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Colorado Senate Bills 73 and 88 Change Sexual Assault Statute of Limitations

By lladmin on August 9, 2021

Following decades of work that lawmakers put in to change the state of Colorado’s sexual assault laws, Governor Jared Polis has signed two new bills that would change our state’s statute of limitations of civil claims for sexual assault: Senate Bills 73 and 88. These two bills now allow future victims of sexual assault to file civil claims without the risk of missing the statute of limitations deadline, as well as allowing child victims of sexual assault to file claims against entities that allowed sexual misconduct to occur. Under these bills, victims of sexual assault have new avenues for receiving compensation for their injuries.

Senate Bill 73 Removes Statute of Limitations for Sexual Assault Civil Claims

Senate Bill 73 was signed by Gov. Jared Polis on April 4, 2021, significantly changing our state’s statute of limitation laws for sexual assault claims. Prior to this law, the statute of limitations for civil sexual assault claims was six years from the date of the assault. This new law removes the statute of limitations for civil claims for any case that occurs on or after January 1, 2022. In addition, plaintiffs who were victims of sexual assault between January 1, 2016, and January 1, 2022, now have an indefinite amount of time to file a civil claim against their abuser, provided that the statute of limitations for the offenses has not already run. The law requires analysis of earlier law and certain facts if your claim arose during the time period between January 1, 2016 and January 1, 2022, that is why you need to call now.

Public and Private Entities Are Now Liable for Misconduct and Abuse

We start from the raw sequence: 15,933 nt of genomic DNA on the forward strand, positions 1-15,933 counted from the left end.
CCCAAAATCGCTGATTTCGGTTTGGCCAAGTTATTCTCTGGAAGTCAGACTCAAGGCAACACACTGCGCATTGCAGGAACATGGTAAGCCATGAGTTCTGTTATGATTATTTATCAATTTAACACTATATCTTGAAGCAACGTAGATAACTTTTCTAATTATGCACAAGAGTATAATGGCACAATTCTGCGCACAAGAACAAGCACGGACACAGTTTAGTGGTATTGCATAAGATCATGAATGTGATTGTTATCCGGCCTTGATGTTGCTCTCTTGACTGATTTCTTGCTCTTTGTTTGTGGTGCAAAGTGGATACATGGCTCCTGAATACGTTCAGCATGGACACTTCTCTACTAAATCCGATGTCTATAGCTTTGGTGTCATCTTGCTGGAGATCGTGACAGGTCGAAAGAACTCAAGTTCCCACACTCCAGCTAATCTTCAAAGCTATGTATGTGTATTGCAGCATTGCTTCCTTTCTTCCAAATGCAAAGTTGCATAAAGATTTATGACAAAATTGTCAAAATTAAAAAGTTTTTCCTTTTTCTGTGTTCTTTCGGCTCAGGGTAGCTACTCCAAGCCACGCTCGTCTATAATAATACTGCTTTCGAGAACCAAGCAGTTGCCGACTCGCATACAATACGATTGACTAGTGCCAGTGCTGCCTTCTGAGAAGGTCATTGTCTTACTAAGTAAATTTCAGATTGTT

On July 8, 2021, Gov. Jared Polis signed Senate Bill 88, also known as the Child Sexual Abuse Accountability Act, creating a new avenue for compensation and justice for underage victims of sexual assault. Under this new law, underage victims of sexual assault can pursue claims against organizations that operated or managed youth-related activities or programs, if the organization was aware of — or reasonably should have been aware of — sexual misconduct against minors and the organization “did not take action to address the risks or warn participants.”

This law also allows minor victims to file claims against government entities, including school districts and preschool programs. It will apply retroactively to cases before, on, or after January 1, 2022, and as far back as January 1, 1960. However; acts that occurred between January 1, 2016 and January 1, 2022, must be filed before January 1, 2025

Senate Bill 88 caps damages for civil claims:

  • $387,000 for claims against public entity
  • $500,000 up to $1,000,000 for claims against private entities, depending on the circumstances

Your Options Moving Forward

The physical and psychological impact of sexual assault can last for years, and societal stigma has prevented many victims from coming forward, with many missing the statute of limitations. With the signing of these two laws, victims of sexual assault are now able to hold their abusers accountable in a civil court, as well as the organization that allowed the abuse to occur and did nothing to protect the victims, without being beholden to our state’s old statute of limitations.

If you or someone you love has been a victim of sexual assault, we encourage you to reach out to us at Leventhal Puga Braley P.C. Our personal injury attorneys can sit down with you in a free consultation, listen to your story, explain your options under the law, and advocate for your best interests in a civil claim. We are available at (303) 759-9945 or toll-free at (877) 433-3906, so do not hesitate to call us to discuss your claim.

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Posted in: Personal Injury